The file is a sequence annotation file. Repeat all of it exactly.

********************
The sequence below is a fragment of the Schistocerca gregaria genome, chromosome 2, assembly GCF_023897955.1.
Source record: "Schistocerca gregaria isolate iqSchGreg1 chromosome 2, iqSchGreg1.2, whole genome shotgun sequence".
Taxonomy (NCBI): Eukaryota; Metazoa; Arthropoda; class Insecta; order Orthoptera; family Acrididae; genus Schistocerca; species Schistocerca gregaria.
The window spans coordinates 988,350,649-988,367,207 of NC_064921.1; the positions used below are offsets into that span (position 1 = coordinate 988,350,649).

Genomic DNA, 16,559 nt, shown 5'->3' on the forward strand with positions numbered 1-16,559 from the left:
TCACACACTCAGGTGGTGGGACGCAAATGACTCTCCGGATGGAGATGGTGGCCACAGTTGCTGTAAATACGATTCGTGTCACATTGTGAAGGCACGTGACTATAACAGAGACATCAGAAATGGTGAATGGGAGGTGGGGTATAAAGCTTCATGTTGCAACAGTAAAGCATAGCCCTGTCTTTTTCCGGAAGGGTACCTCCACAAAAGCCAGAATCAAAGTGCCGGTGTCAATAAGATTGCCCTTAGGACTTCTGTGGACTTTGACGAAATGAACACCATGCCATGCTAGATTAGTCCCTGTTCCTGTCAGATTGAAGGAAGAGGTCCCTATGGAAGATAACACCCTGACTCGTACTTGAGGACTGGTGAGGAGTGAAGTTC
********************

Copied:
The sequence below is a fragment of the Schistocerca gregaria genome, chromosome 2, assembly GCF_023897955.1.
Source record: "Schistocerca gregaria isolate iqSchGreg1 chromosome 2, iqSchGreg1.2, whole genome shotgun sequence".
Taxonomy (NCBI): Eukaryota; Metazoa; Arthropoda; class Insecta; order Orthoptera; family Acrididae; genus Schistocerca; species Schistocerca gregaria.
The window spans coordinates 988,350,649-988,367,207 of NC_064921.1; the positions used below are offsets into that span (position 1 = coordinate 988,350,649).

Genomic DNA, 16,559 nt, shown 5'->3' on the forward strand with positions numbered 1-16,559 from the left:
TCACACACTCAGGTGGTGGGACGCAAATGACTCTCCGGATGGAGATGGTGGCCACAGTTGCTGTAAATACGATTCGTGTCACATTGTGAAGGCACGTGACTATAACAGAGACATCAGAAATGGTGAATGGGAGGTGGGGTATAAAGCTTCATGTTGCAACAGTAAAGCATAGCCCTGTCTTTTTCCGGAAGGGTACCTCCACAAAAGCCAGAATCAAAGTGCCGGTGTCAATAAGATTGCCCTTAGGACTTCTGTGGACTTTGACGAAATGAACACCATGCCATGCTAGATTAGTCCCTGTTCCTGTCAGATTGAAGGAAGAGGTCCCTATGGAAGATAACACCCTGACTCGTACTTGAGGACTGGTGAGGAGTGAAGTTC